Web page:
Food Network, Kellogg’s Serve Up Integrated Alliance

Food Network and Kellogg’s are encouraging consumers to think outside the cereal box, pairing up for an integrated partnership that will look to demonstrate the versatility of the Battle Creek breakfast giant’s brands.

Expanding on an execution that saw six Kellogg’s brands get served up on the July 25 installment of The Next Food Network Star, the new integration pact will roll out in the fourth quarter of 2010. In that particular episode (the seventh of season six), Food Network personality Melissa d’Arabian challenged TNFNS contestants to whip up an entree that included one of the Kellogg’s cereals as an integral element of the recipe.

The six brands––Rice Krispies, All-Bran, Corn Flakes, Crispix, Cocoa Krispies and Froot Loops––were displayed during the ingredient “reveal” and throughout the 30-minute prep time. The challenge helped illustrate Kellogg’s main thrust, which is that cereal needn’t be limited to the breakfast bowl.

Per terms of the Q4 deal, Kellogg’s brands will be featured in short-form creative to appear on Food Network and In each interstitial, d’Arabian will demonstrate how to add texture and flavor to entrees and appetizers by adding Kellogg’s cereal to the mix.

The branded creative will run in A positions across the Food Network lineup.

D’Arabian won season five of TNFNS and is the host of Food Network’s daytime cooking program, Ten Dollar Dinners with Melissa d’Arabian.
Along with the on-air integration, Kellogg’s will also be featured in the October issue of Food Network magazine. The one-page advertisement features a photo of d’Arabian in her kitchen and offers readers tips on how to enhance the flavor of their home-cooked meals with an assist from Kellogg’s. For example, Corn Flakes can be used as a substitute for traditional breadcrumbs, while All-Bran is a sound base for a chicken roulade stuffing.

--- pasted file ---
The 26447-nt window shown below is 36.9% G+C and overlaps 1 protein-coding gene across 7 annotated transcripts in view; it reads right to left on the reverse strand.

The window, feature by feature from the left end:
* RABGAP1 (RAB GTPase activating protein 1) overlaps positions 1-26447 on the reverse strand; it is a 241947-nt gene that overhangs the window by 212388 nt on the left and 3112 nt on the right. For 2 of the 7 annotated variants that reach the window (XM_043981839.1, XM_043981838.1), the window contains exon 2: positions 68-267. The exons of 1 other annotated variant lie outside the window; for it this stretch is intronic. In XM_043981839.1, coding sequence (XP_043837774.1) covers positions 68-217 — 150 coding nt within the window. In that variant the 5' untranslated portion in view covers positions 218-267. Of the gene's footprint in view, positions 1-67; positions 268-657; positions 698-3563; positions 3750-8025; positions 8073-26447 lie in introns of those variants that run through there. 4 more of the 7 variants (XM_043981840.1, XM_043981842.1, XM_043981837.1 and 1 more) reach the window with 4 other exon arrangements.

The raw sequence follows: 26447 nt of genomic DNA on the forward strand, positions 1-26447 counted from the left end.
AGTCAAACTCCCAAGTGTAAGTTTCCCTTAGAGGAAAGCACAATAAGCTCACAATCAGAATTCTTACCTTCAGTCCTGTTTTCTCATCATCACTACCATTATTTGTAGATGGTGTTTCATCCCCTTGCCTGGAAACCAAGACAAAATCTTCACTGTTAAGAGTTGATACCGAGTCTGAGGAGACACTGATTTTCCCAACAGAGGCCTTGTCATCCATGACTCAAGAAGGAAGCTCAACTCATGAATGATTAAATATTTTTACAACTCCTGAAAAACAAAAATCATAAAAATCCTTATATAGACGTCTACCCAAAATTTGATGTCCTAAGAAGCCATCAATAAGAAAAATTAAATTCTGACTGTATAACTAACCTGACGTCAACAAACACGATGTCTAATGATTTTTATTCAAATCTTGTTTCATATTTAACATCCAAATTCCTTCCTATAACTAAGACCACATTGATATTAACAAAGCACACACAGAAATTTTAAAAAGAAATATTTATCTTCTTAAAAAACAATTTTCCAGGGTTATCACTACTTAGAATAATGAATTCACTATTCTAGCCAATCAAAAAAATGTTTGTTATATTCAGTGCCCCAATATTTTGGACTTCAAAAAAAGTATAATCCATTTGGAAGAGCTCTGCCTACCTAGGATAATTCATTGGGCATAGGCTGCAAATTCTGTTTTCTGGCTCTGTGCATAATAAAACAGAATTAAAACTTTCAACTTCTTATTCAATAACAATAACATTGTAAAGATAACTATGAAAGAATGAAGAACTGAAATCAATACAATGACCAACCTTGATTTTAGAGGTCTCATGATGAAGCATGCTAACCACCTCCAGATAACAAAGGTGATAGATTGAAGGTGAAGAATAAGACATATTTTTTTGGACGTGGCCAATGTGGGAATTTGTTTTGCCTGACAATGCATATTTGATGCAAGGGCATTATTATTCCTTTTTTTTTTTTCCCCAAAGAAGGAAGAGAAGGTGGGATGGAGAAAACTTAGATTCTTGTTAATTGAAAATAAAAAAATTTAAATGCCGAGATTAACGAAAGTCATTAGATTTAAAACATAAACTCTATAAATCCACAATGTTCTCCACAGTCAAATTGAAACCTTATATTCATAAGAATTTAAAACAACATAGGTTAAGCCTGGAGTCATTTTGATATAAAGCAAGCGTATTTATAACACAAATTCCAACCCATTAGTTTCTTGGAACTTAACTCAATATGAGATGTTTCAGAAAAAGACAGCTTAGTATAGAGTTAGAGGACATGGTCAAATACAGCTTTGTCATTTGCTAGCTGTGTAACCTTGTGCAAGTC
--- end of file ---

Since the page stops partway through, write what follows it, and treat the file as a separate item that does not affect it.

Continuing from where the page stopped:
A tune-in at the bottom right hand corner of the ad reminds readers to tune in to Ten Dollar Dinners Sundays at 12:30 p.m. The Hearst consumer pub boasts a circulation base of 1.25 million.

Food Network will also be the beneficiary of a reciprocal marketing boost targeting the nation’s grocery stores. In October, Kellogg’s will enhance as many as 20 million boxes of its cereal brands with a back-panel sweepstakes ad touting a $25,000 kitchen makeover grand prize.  

D’Arabian’s recipe for All-Bran chicken roulades will also run on the panels, alongside her photo, the Food Network logo and a Ten Dollar Dinners tune-in.

Kellogg’s original TNFNS integration was seen by a large audience, as the July 25 episode drew 3.48 million viewers in its Sunday 9 p.m. time slot. Of these, more than half were members of the 25-54 demo (1.99 million).

Perhaps more importantly, the placement helped boost Kellogg’s Food Net profile significantly. Per Nielsen IAG data, 93 percent of adults 18-49 surveyed could recall the brand after viewing the episode. That’s up from the 32 percent brand recall that is the norm for Kellogg’s across the cable universe.

Much of the positive results can be credited to the cooperation between the network, client and Starcom MediaVest Group’s content unit, Liquid Thread. “Integration is never simply a matter of just sticking a box somewhere on the set and hoping the viewer will take notice of it,” said Karen Grinthal, senior vp ad sales Food Network & Cooking Channel. “For these executions to work the integration really has to contribute to making the program itself even more compelling.”

Grinthal said that while the Kellogg’s deal will run through Q4, both parties remain in conversation as to what the cereal giant has planned for next year. “Our conversations with our partners don’t stop,” Grinthal said.
In its Q2 earnings call (July 29), Kellogg’s president AD David MacKay told investors the company would “continue to invest in our business through increased advertising,” adding that its investment in ad spend for the full year 2010 would grow “in the mid-single-digit range” versus the year-ago period.

Kellogg’s spent $856.7 million on advertising in 2009, per Kantar Media, up 4.4 percent from the prior year. Nearly half (48 percent) of that overall outlay was devoted to television ($409.2 million).